Bradley also said that the United States needs a "collective dialogue on what we consider 'good times.'"
While 44 million people live without healthcare in the country, enough to populate 11 middle states, and 13 million children live in poverty, more than the combined size of the cities of New York and Los Angeles, Bradley said the needs of the "spread out and invisible" are being overlooked for large tax cuts like those proposed by President George W. Bush.
"My hope is, there will be a time when we get this economy moving again that we will include their quality of life in our definition (of good times)," said Bradley.
To combat the trend in voter apathy seen in the 2000 elections, in which Bradley ran against then-Vice President Al Gore for the Democratic candidacy and at which less than 50 percent of registered voters went to the polls, Bradley said, "Our democracy needs to be more responsive" to a changing populace.
"We are either all in this together, or each of us is diminished," he said.
Bradley cited statistics from the 2000 census, which showed there are more Muslims currently living in the United States than Presbyterians, and noted that more than one-third of the Internet startup companies founded during the Silicon Valley boom were headed by people of Asian descent.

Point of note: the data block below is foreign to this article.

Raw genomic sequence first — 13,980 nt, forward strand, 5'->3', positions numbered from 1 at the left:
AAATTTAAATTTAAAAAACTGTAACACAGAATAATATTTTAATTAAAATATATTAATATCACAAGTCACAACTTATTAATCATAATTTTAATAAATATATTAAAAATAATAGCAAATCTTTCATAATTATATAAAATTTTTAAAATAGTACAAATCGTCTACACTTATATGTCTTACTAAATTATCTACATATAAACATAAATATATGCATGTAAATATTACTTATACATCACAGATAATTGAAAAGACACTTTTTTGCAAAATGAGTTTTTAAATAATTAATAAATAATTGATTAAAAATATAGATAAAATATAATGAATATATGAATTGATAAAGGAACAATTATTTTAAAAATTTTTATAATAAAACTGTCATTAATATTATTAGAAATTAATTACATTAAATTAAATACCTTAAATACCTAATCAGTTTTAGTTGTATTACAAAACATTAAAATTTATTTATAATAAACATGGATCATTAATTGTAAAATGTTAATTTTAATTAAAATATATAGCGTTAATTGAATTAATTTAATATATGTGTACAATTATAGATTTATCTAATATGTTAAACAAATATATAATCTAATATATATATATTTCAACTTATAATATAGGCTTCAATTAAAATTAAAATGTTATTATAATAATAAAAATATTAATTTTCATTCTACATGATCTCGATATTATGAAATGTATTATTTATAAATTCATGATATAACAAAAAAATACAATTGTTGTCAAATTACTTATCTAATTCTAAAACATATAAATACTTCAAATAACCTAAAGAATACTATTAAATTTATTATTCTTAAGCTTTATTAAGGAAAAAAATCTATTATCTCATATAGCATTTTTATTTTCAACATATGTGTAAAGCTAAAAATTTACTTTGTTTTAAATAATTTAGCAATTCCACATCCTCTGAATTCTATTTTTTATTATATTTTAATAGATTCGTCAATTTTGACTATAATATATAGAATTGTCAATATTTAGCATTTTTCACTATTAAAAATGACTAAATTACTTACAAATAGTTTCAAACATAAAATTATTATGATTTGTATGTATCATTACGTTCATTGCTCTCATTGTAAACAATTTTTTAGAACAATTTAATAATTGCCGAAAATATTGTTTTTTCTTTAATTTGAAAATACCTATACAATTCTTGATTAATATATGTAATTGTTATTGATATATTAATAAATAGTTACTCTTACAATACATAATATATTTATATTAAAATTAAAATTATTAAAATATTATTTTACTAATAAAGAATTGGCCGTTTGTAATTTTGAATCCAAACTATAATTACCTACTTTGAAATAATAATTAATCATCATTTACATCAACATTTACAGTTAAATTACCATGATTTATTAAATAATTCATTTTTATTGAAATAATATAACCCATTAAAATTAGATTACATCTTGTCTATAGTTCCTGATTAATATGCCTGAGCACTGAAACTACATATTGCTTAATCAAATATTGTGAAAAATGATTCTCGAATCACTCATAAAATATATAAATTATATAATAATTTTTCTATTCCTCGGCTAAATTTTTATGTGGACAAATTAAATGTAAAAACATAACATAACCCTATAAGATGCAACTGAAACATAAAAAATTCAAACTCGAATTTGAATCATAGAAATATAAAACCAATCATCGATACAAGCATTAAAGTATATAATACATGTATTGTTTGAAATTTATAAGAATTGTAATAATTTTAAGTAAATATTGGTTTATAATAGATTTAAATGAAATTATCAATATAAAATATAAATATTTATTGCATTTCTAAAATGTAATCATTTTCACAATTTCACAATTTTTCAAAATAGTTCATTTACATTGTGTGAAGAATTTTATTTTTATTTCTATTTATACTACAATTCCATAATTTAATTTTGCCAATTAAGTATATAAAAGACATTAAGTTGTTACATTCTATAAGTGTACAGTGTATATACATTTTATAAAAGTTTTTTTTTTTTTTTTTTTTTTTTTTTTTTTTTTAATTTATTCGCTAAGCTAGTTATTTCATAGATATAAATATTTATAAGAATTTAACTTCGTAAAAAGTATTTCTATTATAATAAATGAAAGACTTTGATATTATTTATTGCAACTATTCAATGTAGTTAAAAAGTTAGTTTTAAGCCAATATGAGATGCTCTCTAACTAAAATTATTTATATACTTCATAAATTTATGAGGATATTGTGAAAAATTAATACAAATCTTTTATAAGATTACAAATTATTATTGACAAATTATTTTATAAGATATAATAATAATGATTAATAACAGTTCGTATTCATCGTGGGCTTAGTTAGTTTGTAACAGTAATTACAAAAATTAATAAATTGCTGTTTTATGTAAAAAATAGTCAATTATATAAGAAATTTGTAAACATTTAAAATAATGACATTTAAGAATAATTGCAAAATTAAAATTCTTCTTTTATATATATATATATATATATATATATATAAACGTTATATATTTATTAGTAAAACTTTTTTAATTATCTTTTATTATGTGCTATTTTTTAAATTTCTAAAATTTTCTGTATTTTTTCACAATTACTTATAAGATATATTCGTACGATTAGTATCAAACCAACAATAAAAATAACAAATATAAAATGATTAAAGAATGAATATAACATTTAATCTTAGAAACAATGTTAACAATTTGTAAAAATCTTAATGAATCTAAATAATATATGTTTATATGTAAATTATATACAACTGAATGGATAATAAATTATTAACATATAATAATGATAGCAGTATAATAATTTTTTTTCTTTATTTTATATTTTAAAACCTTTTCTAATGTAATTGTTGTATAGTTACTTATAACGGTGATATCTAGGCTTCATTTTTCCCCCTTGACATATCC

He then gave what was the best example of increasing diversity he could find:
"I recently read a story in a newspaper about a restaurant in Houston, Texas, owned by Korean-Americans who employed Mexican-American laborers to prepare Chinese-style food for a predominantly black clientele."
During the question-and-answer period, one audience member asked what Bradley believed was the greatest threat to the nation's security and economic prosperity.
"So you're asking, what problems do I have with the Bush administration?" he replied, garnering laughs from the audience.
Bradley said the Bush administration is similar to that of Ronald Reagan's, with discrete but important changes being made to national security, income tax and environmental policies.
"George Bush is a revolutionary president who talks softly," said Bradley.
When asked what UB students and faculty could do to oppose Gov. George E. Pataki's proposed cuts to the SUNY budget, Bradley said advocates should focus on having the federal government return gains from the proposed tax relief package to state budgets.
Near the end of his speech, Bradley recognized the handful of UB students in attendance who worked for his 2000 presidential campaign, some of whom traveled to New Hampshire prior to the Democratic primary there.
Jim Twombly, a political science lecturer who worked locally for Bradley's campaign, said he remembered Bradley being slightly worn, from both travel and heart murmur concerns, when he last visited Buffalo early in his candidacy.
"Now, he's a very relaxed, very personable, very pleasant individual, like he usually is," said Twombly.